The Price of Obesity in the Workplace
Beliefs about obesity can predict weight-loss success or failure
The increase in obesity rates in the United States has been well-documented and shown to be a major healthcare cost driver. According to the Centers for Disease Control and Prevention (CDC), nearly 36% of U.S. adults are obese (at least 20% above their ideal weight), and current estimates of the medical cost of adult obesity range from $147 billion to nearly $210 billion annually: more than alcohol- and smoking-related costs combined.
A 2012 report by the Trust for America’s Health and the Robert Wood Johnson Foundation predicts that if current obesity rates continue unabated, by 2030, 13 states could have adult obesity rates above 60%, 39 states above 50%, and all 50 states above 44%.
Cost to Employers
Obesity, which is closely linked to heart disease, stroke, diabetes, certain types of cancer, and other serious medical conditions, is clearly detrimental to human health. It also has tangible financial costs for many others, including employers who provide health benefits to their employees and face ever-increasing health insurance premiums. In addition, all employers risk incurring obesity-related costs in the form of lower employee productivity, increased workers’ compensation claims, and other workplace issues.
Medical expenses for obese employees are estimated to be 42% higher than for those with a healthy weight, says the CDC. Costs related to medical expenses, however, don’t necessarily account for the lion’s share of the financial burden on employers.
A 2010 study by Duke University researchers found that obesity among full-time employees costs U.S. employers more than $73 billion per year. The investigation considered three factors in determining costs: employee medical expenditures, lost productivity on the job due to health problems (presenteeism), and absence from work (absenteeism). Presenteeism was found to account for most of the total cost: as much as 56% in the case of female employees and 68% in the case of male workers.
An analysis issued in 2007 by Duke University Medical Center showed that obesity also drives up employers’ costs associated with workers’ compensation claims: for example the cost of workers’ compensation insurance, which all employers are required to carry. The study found that obese employees filed twice the number of workers’ comp claims and lost 13 times more work days from injuries and illness than did nonobese workers.
“Given the strong link between obesity and workers’ compensation costs, maintaining a healthy weight is not only important to workers but should also be a high priority for employers,” said Truls Ostbye, MD, Ph.D., professor of community and family medicine at Duke.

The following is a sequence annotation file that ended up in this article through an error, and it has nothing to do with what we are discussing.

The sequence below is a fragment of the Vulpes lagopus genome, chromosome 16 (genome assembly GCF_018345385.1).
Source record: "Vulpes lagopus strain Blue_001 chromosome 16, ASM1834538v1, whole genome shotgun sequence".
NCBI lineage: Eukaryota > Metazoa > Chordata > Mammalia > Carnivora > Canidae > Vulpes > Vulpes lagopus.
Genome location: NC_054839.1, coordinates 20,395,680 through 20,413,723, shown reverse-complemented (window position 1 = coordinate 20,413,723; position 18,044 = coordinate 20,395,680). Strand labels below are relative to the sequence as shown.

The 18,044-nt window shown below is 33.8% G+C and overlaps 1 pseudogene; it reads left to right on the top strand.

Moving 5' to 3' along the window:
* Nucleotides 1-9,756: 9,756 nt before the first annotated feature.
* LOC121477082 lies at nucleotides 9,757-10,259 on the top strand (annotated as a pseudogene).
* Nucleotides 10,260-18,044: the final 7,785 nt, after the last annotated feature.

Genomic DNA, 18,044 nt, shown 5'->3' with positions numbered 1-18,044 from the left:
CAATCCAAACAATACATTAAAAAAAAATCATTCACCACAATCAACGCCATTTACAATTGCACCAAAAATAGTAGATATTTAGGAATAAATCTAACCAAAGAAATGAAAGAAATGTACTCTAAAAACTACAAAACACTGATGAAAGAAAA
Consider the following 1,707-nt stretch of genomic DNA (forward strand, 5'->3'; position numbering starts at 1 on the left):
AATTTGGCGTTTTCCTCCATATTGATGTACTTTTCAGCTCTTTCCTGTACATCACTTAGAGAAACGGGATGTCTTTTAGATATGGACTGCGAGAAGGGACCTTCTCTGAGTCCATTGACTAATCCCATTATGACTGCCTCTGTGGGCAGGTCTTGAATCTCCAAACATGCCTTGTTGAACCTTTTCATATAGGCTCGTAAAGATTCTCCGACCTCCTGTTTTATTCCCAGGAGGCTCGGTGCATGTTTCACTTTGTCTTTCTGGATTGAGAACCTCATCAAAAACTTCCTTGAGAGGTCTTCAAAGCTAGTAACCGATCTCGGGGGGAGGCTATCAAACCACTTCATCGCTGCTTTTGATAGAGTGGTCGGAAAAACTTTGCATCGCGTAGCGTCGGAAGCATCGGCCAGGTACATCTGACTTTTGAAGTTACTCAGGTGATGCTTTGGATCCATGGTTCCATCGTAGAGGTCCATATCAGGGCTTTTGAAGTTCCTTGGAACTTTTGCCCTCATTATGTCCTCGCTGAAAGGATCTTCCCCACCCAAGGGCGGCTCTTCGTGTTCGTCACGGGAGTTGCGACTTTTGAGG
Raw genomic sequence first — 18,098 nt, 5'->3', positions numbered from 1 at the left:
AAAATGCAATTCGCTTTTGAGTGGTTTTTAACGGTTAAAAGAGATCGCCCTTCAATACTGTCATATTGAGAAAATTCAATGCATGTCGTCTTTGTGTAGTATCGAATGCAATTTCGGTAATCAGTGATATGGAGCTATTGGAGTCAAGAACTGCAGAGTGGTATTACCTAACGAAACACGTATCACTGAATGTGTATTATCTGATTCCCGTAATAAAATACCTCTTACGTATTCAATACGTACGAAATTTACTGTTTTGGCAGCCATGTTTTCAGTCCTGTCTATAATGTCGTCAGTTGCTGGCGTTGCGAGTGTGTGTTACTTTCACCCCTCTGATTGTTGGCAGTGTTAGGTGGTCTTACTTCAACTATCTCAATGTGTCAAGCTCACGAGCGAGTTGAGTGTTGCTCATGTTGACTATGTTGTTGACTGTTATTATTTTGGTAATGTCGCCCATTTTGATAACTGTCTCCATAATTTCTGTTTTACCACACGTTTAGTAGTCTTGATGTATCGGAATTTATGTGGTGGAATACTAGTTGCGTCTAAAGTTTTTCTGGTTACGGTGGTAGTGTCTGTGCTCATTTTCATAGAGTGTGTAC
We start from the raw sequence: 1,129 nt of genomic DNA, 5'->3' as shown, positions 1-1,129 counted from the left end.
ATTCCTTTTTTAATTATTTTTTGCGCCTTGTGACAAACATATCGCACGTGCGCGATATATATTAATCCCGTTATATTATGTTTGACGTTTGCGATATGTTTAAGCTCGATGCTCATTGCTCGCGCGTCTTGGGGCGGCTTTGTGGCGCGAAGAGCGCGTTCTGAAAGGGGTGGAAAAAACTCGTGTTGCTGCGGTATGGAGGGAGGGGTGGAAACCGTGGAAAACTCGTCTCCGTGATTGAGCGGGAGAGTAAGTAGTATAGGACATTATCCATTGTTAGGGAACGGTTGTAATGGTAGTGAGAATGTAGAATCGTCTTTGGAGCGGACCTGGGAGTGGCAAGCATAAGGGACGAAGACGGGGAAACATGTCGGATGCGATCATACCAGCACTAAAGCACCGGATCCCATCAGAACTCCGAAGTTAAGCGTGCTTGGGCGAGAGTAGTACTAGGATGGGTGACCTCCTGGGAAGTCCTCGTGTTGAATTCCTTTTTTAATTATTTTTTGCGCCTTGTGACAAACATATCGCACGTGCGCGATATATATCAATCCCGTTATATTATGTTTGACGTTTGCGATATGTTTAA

What Can Employers Do?
Duke University researcher Eric Finkelstein recommends that employers promote healthy foods in the workplace, encourage a culture of wellness from the CEO on down, and provide economic and other incentives to those employees who show clear signs of improving their health via weight loss, maintaining a healthy weight, or participating in exercise programs.
Findings from one recent study from the University of Michigan’s Ross School of Business suggest that employers interested in incenting their workers to lose weight may also want to consider how individuals’ beliefs about the causes of obesity affect weight-loss success or failure.
Researchers found that whether a person believes obesity is caused by overeating or a lack of exercise can predict whether he or she will gain or lose weight.
“The greater the extent to which you believe it’s diet, the thinner you are on average,” says study co-author Brent McFerran, professor of marketing at Ross.
McFerran argues that the beliefs a person holds predict how he or she will approach the goal of weight loss. People who believe obesity is caused by diet will focus on consuming less food, while those who believe the cause is lack of exercise will work out more. The problem, he says, is that people tend to overestimate the number of calories burned during exercise and underestimate the number of calories in the food they eat.
He points out, for example, that a 20-ounce Java Chip Frappuccino from Starbucks, which contains 580 calories, would take the average person four hours to walk off.
“Our finding is simply that people who believe strongly in lack of exercise as the primary cause [of weight gain] rather than poor diet, tend to have higher body masses.”
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